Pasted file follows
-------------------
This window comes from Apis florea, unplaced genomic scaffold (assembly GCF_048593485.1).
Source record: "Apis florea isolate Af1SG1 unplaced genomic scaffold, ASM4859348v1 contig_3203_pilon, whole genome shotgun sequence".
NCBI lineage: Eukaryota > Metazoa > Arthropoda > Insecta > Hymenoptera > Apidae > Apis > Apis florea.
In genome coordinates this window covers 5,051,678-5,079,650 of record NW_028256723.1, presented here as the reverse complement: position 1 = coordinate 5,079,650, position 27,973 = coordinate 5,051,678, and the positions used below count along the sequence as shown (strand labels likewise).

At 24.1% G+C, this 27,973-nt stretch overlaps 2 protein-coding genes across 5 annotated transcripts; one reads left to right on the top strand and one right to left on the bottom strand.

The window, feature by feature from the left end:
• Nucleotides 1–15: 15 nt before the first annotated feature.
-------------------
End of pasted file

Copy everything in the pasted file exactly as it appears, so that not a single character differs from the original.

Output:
This window comes from Apis florea, unplaced genomic scaffold (assembly GCF_048593485.1).
Source record: "Apis florea isolate Af1SG1 unplaced genomic scaffold, ASM4859348v1 contig_3203_pilon, whole genome shotgun sequence".
NCBI lineage: Eukaryota > Metazoa > Arthropoda > Insecta > Hymenoptera > Apidae > Apis > Apis florea.
In genome coordinates this window covers 5,051,678-5,079,650 of record NW_028256723.1, presented here as the reverse complement: position 1 = coordinate 5,079,650, position 27,973 = coordinate 5,051,678, and the positions used below count along the sequence as shown (strand labels likewise).

At 24.1% G+C, this 27,973-nt stretch overlaps 2 protein-coding genes across 5 annotated transcripts; one reads left to right on the top strand and one right to left on the bottom strand.

The window, feature by feature from the left end:
• Nucleotides 1–15: 15 nt before the first annotated feature.